Help! I’m the Higher-Libido Spouse (Part II)
By Janel Breitenstein
Yesterday we explored some of the intense heart issues when libido in a marriage is asymmetrical (as it often is). Whether the spouse with the lower sex drive is the husband or the wife, here are more ideas on how to deal.
1. Open up communication.
- Approach your spouse when he or she is relaxed and cared for. Communicate you’re in their corner. You might talk while snuggling or holding hands.
- Watch your nonverbals. Commit to stay chill and empathetic.
- Understanding, not fixing, is your goal right now. I want to talk about something awkward that means a lot to me. I’m noticing you’re not wanting a lot of sex lately.
2. Speak life.
This is your opportunity—in a vulnerable place for both of you—to speak a direct, healing message to insecurity. I accept you 100%—and unconditionally. This isn’t me against you. Let’s heal together.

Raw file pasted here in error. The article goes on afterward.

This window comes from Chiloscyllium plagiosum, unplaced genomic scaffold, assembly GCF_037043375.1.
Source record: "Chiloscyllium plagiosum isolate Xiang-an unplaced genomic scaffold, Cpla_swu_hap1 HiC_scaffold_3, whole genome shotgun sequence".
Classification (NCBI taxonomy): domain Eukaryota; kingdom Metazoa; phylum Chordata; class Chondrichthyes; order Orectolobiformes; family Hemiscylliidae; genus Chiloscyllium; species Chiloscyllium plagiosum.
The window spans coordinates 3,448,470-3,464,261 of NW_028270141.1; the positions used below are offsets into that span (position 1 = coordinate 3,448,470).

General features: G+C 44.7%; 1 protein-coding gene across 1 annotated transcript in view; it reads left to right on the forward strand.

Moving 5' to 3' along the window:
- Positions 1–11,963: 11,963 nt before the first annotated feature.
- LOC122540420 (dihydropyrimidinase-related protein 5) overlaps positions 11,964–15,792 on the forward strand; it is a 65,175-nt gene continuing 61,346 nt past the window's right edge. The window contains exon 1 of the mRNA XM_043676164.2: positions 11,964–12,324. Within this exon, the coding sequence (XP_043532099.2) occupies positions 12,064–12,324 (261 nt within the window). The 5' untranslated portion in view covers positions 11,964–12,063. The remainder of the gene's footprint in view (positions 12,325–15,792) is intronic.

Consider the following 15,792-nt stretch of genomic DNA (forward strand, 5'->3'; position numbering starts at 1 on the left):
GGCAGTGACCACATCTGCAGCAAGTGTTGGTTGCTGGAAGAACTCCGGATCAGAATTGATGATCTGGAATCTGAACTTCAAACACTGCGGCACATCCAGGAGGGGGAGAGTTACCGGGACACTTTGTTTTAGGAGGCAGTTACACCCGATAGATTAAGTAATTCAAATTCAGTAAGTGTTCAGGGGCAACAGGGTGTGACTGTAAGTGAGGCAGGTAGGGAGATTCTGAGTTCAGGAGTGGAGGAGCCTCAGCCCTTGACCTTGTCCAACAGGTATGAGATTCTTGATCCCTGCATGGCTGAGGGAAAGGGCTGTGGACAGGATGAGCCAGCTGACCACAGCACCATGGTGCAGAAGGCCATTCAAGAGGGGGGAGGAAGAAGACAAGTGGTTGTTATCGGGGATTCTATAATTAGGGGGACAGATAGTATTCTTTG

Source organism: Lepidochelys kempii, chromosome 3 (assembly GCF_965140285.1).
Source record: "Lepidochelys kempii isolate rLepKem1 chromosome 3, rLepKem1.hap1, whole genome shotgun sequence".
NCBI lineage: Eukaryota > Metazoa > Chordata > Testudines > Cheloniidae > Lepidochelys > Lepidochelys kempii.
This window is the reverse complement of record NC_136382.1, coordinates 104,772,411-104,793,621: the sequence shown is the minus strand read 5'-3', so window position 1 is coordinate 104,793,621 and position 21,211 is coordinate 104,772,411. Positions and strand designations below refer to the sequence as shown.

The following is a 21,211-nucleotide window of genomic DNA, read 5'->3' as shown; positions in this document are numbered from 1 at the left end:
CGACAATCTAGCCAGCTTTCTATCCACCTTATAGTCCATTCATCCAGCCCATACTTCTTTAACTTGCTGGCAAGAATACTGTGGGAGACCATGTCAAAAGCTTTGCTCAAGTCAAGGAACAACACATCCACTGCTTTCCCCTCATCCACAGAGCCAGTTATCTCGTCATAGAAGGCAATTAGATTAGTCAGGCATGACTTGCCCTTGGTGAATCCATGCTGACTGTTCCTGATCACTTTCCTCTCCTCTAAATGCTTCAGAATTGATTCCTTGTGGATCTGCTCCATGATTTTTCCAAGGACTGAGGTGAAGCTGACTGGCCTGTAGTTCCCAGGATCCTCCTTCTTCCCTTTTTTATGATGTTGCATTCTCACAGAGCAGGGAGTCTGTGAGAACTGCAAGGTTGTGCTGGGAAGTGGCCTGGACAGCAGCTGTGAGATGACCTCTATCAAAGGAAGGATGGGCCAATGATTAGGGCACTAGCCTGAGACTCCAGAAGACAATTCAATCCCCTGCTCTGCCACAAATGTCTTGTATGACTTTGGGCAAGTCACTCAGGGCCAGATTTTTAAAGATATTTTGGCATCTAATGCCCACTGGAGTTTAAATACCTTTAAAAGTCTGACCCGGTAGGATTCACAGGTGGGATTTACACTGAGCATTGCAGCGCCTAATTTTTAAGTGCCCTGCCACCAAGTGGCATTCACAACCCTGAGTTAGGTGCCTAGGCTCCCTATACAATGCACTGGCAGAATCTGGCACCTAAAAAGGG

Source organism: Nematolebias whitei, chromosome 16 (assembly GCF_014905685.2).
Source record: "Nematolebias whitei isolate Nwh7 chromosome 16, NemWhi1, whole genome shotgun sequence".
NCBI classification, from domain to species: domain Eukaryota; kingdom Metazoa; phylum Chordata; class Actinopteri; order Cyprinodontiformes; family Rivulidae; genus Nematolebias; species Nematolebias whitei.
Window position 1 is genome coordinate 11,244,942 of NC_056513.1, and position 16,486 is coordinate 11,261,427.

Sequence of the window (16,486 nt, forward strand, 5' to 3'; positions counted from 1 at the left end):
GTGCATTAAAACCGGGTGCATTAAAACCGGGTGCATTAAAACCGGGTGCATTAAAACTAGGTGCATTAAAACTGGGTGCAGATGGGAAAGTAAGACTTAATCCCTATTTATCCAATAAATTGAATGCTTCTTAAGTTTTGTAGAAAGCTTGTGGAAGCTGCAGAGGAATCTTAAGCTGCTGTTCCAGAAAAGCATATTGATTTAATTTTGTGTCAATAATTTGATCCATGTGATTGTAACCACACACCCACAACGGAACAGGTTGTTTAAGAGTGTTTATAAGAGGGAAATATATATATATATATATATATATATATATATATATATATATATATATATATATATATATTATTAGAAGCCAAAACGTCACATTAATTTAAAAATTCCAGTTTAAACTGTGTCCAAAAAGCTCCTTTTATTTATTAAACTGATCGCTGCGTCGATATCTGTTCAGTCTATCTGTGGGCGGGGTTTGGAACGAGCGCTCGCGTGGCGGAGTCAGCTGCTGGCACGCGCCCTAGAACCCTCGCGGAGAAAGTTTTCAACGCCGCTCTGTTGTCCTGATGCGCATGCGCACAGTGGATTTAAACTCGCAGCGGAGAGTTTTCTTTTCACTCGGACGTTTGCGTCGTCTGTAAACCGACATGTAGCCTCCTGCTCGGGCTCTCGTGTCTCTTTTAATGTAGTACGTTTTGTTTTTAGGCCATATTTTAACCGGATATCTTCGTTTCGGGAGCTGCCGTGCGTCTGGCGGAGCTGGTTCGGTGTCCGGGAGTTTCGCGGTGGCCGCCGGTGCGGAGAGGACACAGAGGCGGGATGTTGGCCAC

You’re communicating what Jesus did in our weakness: I will go the distance to accept you when you cannot perform. I will give of myself to bring you close.
3. Get intentional.
This could mean:
- Engineering a less congested schedule.
- Getting some cardio exercise together, assisting sexual function.
- Troubleshooting medication issues.
- Locating an accountability group for struggles with porn or extramarital attraction.
- Seeking counseling for the perpetual conflict or for deep-seated issues stealing confidence and adequacy.
- Giving some lead time (via text or conversation) to warm up to the idea of sex later in the day.
- Reminding your spouse of what is going right, where value lies—and that you’re still their biggest fan.
- Guarding your “diet” of friends’ and media’s expectations—which can stoke unmet desire. How will you reroute sexual energy?
The good stuff: “Catch the foxes for us, the little foxes that spoil the vineyards, for our vineyards are in blossom.” (Song of Solomon 2:15)
Action points: Take one minute to pray for your sexual relationship―and about which suggestions above God would have you heed.
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